Maria Lourdes Afiuni's campaign headquarters is six paces long and two paces wide. Visiting hours are Wednesday and Sunday, but guests risk being strip searched.
Among the hundreds of candidates in next month's parliamentary elections in Venezuela, Afiuni is one of at least four running from behind bars.
The Sept. 26 vote is expected to give Venezuela's opposition a chance to claw back power from the supporters of President Hugo Chavez who have dominated the parliament since 2005. But some are using the vote to shine a spotlight on a judicial system they say has been used to harass and imprison dissenters.
Tallies vary, but human rights groups say there are 25 to 28 political prisoners in Venezuela.
The independent party La Base Decide has drafted three of them into the upcoming race: Afiuni, a judge with a two-decade track record; Jose Sanchez, a former security chief for Zulia state and an ally of exiled opposition leader Manuel Rosales; and Otto Gebauer, a former army captain jailed for his role in a failed 2002 coup and who insists he was only following orders. A fourth opposition candidate, Belagio Pilieri, remains in jail despite being absolved of charges of misuse of funds.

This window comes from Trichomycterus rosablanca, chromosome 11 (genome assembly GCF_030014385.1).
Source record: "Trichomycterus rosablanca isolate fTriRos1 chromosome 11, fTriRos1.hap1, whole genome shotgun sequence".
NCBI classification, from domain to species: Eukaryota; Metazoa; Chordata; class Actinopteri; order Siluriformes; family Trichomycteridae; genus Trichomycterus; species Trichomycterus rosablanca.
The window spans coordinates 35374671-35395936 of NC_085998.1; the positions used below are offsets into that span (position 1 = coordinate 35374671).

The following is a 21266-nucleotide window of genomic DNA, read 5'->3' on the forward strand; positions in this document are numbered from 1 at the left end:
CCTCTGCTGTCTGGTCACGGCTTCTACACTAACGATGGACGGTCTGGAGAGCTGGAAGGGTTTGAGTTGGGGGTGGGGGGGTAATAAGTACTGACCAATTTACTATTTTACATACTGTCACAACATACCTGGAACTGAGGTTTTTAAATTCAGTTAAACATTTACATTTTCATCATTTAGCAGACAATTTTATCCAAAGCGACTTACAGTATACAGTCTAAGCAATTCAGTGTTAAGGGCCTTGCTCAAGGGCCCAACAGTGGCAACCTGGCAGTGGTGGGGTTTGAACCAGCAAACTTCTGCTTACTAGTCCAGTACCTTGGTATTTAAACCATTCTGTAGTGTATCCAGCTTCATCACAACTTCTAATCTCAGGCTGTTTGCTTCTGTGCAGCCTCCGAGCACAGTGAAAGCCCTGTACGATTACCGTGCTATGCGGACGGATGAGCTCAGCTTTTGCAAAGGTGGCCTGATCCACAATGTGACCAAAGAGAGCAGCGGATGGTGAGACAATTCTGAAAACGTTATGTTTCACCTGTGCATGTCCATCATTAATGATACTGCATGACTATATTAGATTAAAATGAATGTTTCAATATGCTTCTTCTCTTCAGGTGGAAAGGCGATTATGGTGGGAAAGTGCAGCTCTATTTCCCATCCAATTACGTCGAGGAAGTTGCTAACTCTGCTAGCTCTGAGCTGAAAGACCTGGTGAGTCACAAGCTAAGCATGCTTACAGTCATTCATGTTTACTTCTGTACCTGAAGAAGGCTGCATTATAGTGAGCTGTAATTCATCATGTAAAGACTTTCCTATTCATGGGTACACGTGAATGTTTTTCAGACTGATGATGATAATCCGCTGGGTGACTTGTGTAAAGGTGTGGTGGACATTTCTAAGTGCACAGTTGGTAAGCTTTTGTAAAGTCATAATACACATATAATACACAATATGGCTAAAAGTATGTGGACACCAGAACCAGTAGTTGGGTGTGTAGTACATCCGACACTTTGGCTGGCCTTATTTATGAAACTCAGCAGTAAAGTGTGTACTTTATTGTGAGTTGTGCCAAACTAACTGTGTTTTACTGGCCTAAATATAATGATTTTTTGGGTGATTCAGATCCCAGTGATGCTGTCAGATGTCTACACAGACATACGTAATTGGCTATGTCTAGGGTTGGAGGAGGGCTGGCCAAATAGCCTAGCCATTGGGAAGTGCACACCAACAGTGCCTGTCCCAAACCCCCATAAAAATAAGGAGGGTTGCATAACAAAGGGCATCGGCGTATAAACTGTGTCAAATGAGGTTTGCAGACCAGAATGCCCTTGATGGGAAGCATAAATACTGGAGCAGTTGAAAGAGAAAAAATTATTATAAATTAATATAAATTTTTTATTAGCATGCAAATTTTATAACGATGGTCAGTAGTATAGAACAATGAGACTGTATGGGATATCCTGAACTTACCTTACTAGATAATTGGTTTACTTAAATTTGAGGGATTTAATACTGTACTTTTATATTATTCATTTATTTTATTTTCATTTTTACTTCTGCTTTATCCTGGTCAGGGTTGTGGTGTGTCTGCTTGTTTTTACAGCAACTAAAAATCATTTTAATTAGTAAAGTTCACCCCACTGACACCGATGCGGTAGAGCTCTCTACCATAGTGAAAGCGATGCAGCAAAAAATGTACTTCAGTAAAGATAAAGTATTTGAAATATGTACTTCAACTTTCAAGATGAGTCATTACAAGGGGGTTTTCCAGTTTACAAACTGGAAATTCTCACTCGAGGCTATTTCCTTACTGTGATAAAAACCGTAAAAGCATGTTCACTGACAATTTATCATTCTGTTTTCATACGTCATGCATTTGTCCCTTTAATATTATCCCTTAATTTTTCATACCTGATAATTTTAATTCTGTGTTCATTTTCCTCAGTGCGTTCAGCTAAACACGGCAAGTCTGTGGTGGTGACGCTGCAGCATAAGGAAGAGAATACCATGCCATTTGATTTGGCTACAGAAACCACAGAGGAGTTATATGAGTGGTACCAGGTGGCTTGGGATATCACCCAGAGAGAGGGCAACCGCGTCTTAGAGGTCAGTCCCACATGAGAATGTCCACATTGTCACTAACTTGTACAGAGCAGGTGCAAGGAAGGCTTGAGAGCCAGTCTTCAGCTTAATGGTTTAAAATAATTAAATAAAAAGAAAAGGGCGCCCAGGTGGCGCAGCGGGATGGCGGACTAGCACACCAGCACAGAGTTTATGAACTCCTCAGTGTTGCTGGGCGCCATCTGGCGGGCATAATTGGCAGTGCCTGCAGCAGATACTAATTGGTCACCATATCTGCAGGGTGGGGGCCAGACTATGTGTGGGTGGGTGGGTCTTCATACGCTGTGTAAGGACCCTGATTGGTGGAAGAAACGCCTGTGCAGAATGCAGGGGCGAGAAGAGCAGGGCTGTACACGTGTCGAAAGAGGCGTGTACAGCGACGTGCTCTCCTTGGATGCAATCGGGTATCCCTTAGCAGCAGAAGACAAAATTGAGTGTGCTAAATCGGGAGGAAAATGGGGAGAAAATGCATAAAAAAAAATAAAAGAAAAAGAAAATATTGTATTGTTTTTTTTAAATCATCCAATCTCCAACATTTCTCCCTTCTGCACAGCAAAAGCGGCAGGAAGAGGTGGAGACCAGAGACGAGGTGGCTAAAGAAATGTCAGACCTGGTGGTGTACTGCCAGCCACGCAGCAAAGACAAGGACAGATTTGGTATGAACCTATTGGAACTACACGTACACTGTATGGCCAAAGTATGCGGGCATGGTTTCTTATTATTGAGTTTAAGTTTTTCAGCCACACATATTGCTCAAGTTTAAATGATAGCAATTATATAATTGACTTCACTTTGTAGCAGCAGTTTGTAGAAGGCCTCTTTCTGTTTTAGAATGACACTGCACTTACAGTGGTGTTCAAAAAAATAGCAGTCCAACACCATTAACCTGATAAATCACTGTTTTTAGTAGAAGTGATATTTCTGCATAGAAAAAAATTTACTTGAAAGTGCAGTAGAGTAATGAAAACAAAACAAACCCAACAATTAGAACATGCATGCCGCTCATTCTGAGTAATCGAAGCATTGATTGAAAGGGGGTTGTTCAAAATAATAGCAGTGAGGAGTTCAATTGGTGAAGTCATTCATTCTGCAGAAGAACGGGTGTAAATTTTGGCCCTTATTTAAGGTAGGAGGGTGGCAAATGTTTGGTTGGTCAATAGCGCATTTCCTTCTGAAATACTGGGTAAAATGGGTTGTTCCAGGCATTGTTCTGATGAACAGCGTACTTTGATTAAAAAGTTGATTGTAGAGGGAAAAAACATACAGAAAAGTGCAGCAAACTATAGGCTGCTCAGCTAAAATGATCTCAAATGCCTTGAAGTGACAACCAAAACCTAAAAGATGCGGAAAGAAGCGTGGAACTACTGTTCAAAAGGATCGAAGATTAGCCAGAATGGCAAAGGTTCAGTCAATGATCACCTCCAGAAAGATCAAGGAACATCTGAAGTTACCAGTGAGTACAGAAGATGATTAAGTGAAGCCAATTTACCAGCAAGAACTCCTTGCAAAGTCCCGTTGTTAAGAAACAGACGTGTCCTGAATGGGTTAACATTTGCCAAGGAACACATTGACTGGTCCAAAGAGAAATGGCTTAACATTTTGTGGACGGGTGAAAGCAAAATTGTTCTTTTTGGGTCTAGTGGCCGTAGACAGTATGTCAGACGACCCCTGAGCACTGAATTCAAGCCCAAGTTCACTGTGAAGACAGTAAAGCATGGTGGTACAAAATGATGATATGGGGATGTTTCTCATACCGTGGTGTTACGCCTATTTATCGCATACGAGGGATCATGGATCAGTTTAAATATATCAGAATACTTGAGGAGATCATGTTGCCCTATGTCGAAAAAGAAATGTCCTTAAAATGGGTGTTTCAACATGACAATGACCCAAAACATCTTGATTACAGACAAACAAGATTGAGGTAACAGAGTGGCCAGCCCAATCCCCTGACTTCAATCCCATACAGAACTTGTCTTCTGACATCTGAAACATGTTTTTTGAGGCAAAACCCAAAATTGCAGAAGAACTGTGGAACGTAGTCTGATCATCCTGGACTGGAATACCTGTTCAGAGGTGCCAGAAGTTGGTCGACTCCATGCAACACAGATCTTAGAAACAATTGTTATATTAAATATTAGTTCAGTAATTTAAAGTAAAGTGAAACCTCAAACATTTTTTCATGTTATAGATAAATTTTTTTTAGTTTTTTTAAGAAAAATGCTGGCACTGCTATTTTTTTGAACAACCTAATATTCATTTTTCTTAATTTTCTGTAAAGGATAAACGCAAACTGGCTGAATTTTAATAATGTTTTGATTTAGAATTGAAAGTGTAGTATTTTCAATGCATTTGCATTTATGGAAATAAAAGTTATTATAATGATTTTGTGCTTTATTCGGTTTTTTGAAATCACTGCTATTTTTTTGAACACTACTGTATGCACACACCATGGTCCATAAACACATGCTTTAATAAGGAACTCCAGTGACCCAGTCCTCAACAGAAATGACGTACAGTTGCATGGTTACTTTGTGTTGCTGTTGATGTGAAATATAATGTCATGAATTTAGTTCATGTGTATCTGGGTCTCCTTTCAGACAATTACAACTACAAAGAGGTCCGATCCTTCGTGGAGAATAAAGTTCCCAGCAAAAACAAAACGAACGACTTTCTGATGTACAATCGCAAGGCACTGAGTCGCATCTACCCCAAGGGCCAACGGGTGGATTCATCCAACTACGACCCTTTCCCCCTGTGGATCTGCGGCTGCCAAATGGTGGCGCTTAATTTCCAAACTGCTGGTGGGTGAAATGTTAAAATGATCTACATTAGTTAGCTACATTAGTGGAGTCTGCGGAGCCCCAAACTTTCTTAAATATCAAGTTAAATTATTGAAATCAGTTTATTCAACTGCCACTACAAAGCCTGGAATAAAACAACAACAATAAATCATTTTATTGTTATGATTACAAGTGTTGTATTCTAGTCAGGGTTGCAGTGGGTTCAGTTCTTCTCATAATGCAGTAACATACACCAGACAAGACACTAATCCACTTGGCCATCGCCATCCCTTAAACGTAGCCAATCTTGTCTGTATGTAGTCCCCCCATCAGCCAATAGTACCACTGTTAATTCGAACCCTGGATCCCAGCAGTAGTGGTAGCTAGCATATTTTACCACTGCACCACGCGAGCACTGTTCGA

"These people are all in jail for doing their job," said Ivan Ballesteros, a radio personality and member of La Base Decide who has been pushing the initiative. "They are living proof of the abuse of power by the government."
If they win, they would be eligible for parliamentary immunity and could be released.
The tactic has been used a handful of times in the past. Most notably in the 1970s when David Nieves, who was in jail on charges that he belonged to a left-wing militant group, won a seat in congress and was later freed.
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